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recharge your nights to take on your days with new vicks immunity zzzs. it's so hon, out here!u guys. are we on yet? oh... i thought we were doing a zoom thing. no. a very good morning to you. it's 7:56. i'm laura garcia. here is a look at what's happening now. >> reporter: i'm sharon katsuda in sonoma county where the power shutoffs are in effect right now. the biggest concern throughout the bay area are the winds
sweeping through here over the next 24 hours. here in sonoma county they kicked up about 7:00 p.m. four school districts are closing because of dangerous weather, the kenwood and montgomery school districts. no in-person or virtual classes. the monte rio school district is closing all schools but students are asked to do their own learning at home. so let's get a check of the forecast. kari? yeah, we've had some of those wind gusts reaching as high as 89 miles per hour in our upper elevations. we've been watching some of the wind gusts from late last night continue into early this morning. looking at mt. diablo, 56-mile-per-hour gusts, and we've had everything in between. so as we go into the next several days we'll continue to monitor the winds, the high fire danger will subside by tomorrow and then going into the middle of the week we're looking at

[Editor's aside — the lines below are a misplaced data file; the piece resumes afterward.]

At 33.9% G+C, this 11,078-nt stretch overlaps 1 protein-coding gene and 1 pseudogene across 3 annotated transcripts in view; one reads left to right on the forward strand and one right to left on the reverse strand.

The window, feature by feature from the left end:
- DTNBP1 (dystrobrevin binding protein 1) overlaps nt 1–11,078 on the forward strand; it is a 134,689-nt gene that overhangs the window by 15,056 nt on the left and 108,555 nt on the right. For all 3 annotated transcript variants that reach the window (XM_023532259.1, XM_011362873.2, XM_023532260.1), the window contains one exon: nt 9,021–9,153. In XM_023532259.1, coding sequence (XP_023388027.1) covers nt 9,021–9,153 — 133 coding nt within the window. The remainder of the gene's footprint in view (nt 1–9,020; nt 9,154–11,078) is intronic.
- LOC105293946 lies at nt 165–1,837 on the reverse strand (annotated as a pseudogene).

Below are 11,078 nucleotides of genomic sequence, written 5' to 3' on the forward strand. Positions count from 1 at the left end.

temperatures in the upper 70s and then we'll see another possibly high wind event by the end of the week, laura. all right. thank you very much. thank you for joining us as well. we'll be back with another update in half an hour. i didn't choose this job because it was easy. but i can't say i expected this. to fight these fires, we need funding - plain and simple.